The “Women & Spirit: Catholic Sisters in America” exhibit will finish up in Dallas at the Women's Museum in one week and will move on to Washington, D.C. where it will open Jan. 15 (and run until April 25) at the S. Dillon Ripley Center at the Smithsonian.
"Women & Spirit" is a traveling exhibit sponsored by the Leadership Conference of Women Religious (LCWR) in association with Cincinnati Museum Center and it tells the stories of innovative American women who helped shape our nation’s social and cultural landscape.
For example, did you know that Benedictine nuns in Minnesota sold $2 tickets to lumberjacks for a year’s worth of care in the nuns’ health clinics?
Or that in 1804, President Thomas Jefferson saluted the Ursuline Sisters in New Orleans in a letter also promising that the federal government wouldn’t interfere with their operations or property?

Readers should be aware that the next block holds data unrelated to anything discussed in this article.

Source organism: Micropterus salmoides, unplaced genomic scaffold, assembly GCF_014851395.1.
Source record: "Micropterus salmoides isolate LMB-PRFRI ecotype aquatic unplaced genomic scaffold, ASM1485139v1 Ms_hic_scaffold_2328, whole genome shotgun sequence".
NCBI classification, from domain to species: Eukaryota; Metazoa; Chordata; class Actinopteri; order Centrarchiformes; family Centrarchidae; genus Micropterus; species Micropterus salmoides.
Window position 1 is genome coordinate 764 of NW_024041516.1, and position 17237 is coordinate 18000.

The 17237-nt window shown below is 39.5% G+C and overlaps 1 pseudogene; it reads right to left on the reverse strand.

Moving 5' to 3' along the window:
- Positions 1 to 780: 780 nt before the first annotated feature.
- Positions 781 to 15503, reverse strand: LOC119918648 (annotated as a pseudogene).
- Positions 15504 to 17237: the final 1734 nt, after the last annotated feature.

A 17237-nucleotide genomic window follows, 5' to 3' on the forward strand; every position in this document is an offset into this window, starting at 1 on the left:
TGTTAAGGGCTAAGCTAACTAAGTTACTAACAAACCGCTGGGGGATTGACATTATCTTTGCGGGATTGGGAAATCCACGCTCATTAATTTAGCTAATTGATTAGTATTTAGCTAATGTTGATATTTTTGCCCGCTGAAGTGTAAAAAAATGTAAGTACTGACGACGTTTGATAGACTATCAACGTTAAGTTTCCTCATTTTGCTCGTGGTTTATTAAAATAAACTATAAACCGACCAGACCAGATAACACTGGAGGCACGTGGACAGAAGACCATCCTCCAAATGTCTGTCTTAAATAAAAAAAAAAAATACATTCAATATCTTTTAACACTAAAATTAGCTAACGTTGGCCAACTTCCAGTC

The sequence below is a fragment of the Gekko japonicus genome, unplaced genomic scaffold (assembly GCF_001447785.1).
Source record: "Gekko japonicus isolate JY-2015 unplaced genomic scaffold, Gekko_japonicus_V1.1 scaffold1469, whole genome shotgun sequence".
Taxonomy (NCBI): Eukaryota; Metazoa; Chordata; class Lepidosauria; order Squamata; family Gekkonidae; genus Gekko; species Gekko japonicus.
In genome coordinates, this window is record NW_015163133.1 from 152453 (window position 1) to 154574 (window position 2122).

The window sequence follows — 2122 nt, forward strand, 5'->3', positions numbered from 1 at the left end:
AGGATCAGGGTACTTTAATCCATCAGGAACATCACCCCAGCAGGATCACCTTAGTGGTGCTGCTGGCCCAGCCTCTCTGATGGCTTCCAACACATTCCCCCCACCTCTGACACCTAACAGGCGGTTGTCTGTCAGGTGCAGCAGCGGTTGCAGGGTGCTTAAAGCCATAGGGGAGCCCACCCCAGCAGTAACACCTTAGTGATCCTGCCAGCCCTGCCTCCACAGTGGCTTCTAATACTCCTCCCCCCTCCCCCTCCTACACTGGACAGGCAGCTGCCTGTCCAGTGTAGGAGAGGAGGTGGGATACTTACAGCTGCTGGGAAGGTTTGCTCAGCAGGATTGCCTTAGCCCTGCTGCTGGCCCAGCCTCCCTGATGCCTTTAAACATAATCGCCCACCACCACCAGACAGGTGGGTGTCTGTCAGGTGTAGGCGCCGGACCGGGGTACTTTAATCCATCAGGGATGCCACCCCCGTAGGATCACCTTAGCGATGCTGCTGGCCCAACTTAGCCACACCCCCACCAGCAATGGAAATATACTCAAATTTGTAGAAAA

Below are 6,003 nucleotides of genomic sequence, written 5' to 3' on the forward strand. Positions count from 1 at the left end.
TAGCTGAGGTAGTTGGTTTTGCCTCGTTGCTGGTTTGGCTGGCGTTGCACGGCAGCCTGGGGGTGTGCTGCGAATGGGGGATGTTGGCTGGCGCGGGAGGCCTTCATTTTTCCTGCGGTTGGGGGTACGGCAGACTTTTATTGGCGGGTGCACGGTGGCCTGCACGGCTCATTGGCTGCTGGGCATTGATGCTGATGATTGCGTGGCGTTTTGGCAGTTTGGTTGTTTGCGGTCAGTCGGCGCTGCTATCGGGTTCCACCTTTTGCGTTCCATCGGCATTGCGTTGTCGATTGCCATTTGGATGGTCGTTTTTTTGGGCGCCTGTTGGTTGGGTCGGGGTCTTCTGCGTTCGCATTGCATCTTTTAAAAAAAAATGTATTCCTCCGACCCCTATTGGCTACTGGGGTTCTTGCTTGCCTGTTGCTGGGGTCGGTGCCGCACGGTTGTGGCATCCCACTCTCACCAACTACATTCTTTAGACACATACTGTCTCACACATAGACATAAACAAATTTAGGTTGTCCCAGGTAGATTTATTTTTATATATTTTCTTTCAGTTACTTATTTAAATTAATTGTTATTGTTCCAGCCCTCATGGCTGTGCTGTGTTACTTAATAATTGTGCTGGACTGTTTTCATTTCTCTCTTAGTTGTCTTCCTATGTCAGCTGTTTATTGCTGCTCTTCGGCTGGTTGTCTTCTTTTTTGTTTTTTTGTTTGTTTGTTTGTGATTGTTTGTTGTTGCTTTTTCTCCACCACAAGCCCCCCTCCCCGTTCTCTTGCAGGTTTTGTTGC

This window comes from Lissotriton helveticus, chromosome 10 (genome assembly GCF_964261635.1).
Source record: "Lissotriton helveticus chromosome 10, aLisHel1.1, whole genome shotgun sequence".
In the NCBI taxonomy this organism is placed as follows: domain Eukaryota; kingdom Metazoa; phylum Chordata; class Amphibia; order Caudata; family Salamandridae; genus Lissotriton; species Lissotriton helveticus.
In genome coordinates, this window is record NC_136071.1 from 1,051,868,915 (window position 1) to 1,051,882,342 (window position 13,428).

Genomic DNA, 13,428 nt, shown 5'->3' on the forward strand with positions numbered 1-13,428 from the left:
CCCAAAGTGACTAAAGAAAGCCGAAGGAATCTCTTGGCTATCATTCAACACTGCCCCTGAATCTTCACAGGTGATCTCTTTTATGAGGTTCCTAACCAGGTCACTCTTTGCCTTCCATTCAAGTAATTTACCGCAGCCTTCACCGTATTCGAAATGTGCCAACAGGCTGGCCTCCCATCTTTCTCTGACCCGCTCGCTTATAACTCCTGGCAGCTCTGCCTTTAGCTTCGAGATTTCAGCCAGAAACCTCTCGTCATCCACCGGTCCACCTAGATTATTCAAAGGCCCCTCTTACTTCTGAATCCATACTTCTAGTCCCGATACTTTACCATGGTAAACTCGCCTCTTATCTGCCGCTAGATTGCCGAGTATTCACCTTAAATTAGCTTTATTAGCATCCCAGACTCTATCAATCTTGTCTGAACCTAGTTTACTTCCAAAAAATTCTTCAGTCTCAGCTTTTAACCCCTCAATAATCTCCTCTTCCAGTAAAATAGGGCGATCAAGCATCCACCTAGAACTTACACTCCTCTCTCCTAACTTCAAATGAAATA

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Or that during the Civil War, American nuns served as nurses on both sides, sometimes risking arrest on suspicion of spying for tending to injured soldiers?
Those are a few of the stories of women religious in America related by Sister Carole Shinnick last week in Buffalo as part of the 22nd annual Retirement Fund for Religious Luncheon.
Some find it serendipitous the exhibit coincides with a study of American religious women being conducted by the Vatican. The exhibit, easily accessible in Washington in the coming months, is a "must see" for any and all wishing to learn about these remarkable women who raised us in the faith and continue to inspire us with their enduring commitments to our church and its mission, to serving the People of God wherever there is special need.